“I do yoga to maintain my flexibility and equanimity. I’ve visited Vancouver and a few Christmases ago took all three children for a month in Myanmar, to show them another culture and people living under a strong Buddhist faith.”

Going solo

Megan launched her own firm because she wanted the challenge of running a business for herself. “I also wanted the challenge of digital and technology and to keep abreast with that. I am planning on living a long time yet and unless I grab it and get on top now it is going to leave me behind.”

Presently working on her own, she expects, as she gets busier, to take on one or two more lawyers and also grow the HR side of the business.

“The campground at Wai-iti on the Taranaki coast is my favorite holiday spot - it’s stylish. Funky, modern converted containers and a cool café on the beach which has superb art work by Terry Urbahn, a friend of mine. Slippers and dressing gowns in the morning, I like that.

“For my 50th birthday party I challenged myself to do two things. I sang the Netherworld Dancing Toys’ song For Today on stage, and my sisters and I did a dance routine to Dancing Queen.

“We choreographed that with my sister in Auckland and my other sister in London, practising remotely from each other and sending videos. We managed to pull it off and do it on the night.

“I like a bit of reggae in the afternoon - Fat Freddy’s Drop and Home Brew, plus Bruno Mars, Dunedin band Six60, Macklemore, Etta James (my sister called her latest child Etta).

“I go to bed with LawTalk magazine – true. I used to be an avid reader and movie-goer but now I have to keep up with the law.

“My sister in law was part of the research the Law Society did a few years ago into their branding, particularly LawTalk. I like its mix of light reading to intense stories, and the perfect story to end your day.

“My favourite film is Whale Rider. My sister, Anna Gundesen, was the first assistant director and I loved its humour, its soulfulness and, of course, the gorgeous Cliff Curtis.

“I’m a Country Calendar and Graham Norton fan and liked the Breaking Bad series and Grand Designs.

“I drive a Toyota Fielder – a small station wagon – and a Ford Territory to tow horse floats.”

Princess in gumboots

“We had a dog and two cats and now one cat – the dog and other cat died this year. She’s a Persian-looking SPCA cat called Epsi –short for Epsilon. A princess in gumboots but a killer on rabbits and birds.”

With no other lawyers in the family, Megan’s mother was a speech language therapist and her Dad a chemist – both Taranaki born and bred.

“I wanted to go to university but did not want to do any of the subjects I did at school, so chose a broad brush of social science subjects then took a year off. I travelled and stayed with a friend of my father’s in the United States.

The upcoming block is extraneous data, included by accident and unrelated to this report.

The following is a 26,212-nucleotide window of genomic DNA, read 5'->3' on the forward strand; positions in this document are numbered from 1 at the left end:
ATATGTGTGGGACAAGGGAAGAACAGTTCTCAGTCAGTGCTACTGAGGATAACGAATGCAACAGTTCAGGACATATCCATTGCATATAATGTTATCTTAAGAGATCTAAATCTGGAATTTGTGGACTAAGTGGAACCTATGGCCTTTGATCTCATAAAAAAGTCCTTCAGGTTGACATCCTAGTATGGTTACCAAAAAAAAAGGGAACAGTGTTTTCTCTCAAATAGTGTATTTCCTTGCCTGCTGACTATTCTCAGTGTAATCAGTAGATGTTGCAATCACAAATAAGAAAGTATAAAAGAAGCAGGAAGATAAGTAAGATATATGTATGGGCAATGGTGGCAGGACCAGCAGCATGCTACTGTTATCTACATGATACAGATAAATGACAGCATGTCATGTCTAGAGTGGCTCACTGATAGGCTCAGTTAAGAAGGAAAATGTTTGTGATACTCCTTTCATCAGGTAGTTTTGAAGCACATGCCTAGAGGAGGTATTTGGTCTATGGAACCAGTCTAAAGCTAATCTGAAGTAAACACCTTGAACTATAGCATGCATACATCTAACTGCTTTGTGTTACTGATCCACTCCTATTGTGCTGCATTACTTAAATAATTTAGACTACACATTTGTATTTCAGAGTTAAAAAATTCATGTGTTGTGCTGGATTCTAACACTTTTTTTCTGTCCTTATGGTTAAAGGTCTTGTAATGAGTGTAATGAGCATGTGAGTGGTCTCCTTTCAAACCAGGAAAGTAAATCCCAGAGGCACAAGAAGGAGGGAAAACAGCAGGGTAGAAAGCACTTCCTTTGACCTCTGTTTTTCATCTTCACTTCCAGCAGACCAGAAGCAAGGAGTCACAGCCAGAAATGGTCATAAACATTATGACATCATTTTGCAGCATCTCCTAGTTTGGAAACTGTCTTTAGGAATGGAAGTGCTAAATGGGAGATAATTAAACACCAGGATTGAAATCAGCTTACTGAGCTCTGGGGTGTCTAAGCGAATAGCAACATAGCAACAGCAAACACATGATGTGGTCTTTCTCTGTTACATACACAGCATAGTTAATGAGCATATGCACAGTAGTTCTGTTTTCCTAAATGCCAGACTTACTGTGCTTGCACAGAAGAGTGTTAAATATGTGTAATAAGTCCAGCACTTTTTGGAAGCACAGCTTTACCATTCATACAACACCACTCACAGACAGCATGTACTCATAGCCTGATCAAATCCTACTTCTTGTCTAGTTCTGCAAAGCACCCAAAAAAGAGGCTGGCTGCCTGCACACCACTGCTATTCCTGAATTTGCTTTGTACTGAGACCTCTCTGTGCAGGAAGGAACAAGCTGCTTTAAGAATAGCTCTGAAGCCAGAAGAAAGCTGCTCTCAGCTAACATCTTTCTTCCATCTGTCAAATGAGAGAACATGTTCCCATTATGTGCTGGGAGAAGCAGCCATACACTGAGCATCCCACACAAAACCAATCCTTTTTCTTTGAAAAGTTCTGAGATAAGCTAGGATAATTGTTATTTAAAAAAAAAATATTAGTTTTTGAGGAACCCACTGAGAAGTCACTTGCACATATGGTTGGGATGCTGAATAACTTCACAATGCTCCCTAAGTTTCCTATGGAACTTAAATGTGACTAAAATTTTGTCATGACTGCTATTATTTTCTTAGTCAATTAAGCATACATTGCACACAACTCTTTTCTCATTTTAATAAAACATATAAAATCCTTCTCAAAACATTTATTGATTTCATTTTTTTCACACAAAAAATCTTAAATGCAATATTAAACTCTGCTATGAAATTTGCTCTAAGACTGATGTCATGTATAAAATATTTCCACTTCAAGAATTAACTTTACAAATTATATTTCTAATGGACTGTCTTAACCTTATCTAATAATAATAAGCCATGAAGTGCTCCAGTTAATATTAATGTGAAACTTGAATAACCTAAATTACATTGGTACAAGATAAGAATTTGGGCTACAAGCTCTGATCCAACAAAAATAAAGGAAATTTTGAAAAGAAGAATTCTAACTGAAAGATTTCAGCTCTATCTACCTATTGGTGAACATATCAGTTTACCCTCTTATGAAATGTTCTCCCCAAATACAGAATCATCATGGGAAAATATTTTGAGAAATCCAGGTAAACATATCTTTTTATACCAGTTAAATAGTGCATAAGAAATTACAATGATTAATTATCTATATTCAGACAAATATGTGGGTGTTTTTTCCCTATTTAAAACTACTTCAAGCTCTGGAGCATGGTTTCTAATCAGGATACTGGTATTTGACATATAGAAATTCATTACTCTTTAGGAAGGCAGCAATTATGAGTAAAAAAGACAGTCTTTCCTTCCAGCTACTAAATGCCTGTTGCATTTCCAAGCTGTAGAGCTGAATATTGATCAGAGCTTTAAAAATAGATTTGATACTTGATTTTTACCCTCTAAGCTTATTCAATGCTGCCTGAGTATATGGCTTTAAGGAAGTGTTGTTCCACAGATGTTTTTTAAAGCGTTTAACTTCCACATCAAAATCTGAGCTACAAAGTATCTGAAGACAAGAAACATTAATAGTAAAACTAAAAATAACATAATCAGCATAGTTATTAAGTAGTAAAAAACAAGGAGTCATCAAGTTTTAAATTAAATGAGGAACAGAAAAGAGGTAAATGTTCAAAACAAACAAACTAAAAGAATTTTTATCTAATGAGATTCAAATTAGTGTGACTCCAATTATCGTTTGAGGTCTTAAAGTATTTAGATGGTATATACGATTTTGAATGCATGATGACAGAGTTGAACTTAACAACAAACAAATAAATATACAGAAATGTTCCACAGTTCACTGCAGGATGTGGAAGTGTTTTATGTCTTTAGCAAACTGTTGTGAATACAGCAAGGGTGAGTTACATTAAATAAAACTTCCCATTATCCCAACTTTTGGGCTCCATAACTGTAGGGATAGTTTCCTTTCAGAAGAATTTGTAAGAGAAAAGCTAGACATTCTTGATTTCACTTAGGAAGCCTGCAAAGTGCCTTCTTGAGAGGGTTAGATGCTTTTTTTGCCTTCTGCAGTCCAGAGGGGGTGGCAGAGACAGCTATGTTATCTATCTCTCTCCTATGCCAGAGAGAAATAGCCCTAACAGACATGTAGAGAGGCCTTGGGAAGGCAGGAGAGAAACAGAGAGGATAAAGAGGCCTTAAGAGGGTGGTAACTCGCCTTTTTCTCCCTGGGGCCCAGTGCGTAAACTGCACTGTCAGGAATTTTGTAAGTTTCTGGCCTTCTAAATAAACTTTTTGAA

“We would discuss far into the night whether a father should be convicted for stealing food for his hungry children or why someone should be convicted for protesting against obvious pollution. I was drawn to people being in unfair situations or challenging the status quo.”

Two cases Megan won at the Court of Appeal stand out and are still referred to.

She acted for television retailer Tisco in the mid-1980s against a Tisco serviceman who repaired old televisions in his own time and sold them on with a label indicating they were serviced by a Tisco technician. The Court of Appeal upheld Tisco’s view that the technician breached his duty of loyalty and fidelity because – even in the secondhand market – he was competing indirectly against his employer.

“It’s a case about principle and about what an employee is entitled to do in their spare time. There is a principle that the employer is entitled to not be competed against indirectly. That was a good case and it still comes up when you are looking at competing duties.”

Lawyers at their best

Another memorable case which she won at the Court of Appeal was for the Hawera Meatworkers Union against Silverstream Farms when the minimum annual leave increased from three weeks to four weeks in 2007.

The union’s collective agreement allowed for an extra weeks leave for long service, which the Court of Appeal agreed the workers were entitled to on top of the new minimum four weeks annual leave.

“It was amazing appearing in front of the Court of Appeal. There’s such a vigorous debate with the judges on the points of law. It’s being a lawyer at its best.”

“Andrew Judd, the ex-major of New Plymouth, who calls himself a recovering racist, would be my first choice of dinner guests, and Andrew Little who is a family friend and a great conversationalist. And Pam Corkery, she’s feisty, innovative and funny. I would like to pick her brains about her idea to set up a women’s brothel in Auckland a few years ago.

“We would have baked scallops and salmon with a pickled ginger, coriander and finely chopped fresh pineapple salsa over greens from my garden. I’d find baby beetroot leaves, baby spinach, all kinds of lettuce and some rocket and chives and it would be live moments prior to hitting the table - the greens I mean. And boiled minted perla potatoes.

“Entrée would be a luscious platter of antipasto with a marguerita or more. Dessert would be affogato with Kapiti Vanilla Bean iceceam.  We would finish with a whiskey liquer - The Dubliner. I recently discovered and opened my first bottle mixed with honeycomb and a very slight coconut flavour. Delicious. You have inspired me to have a dinner party now.

“I’m gone from having a vegetarian non-gluten child to a carnivore who wants meat and carbohydrates with two dozen eggs a week.

“But you have to work your way through those extremes.”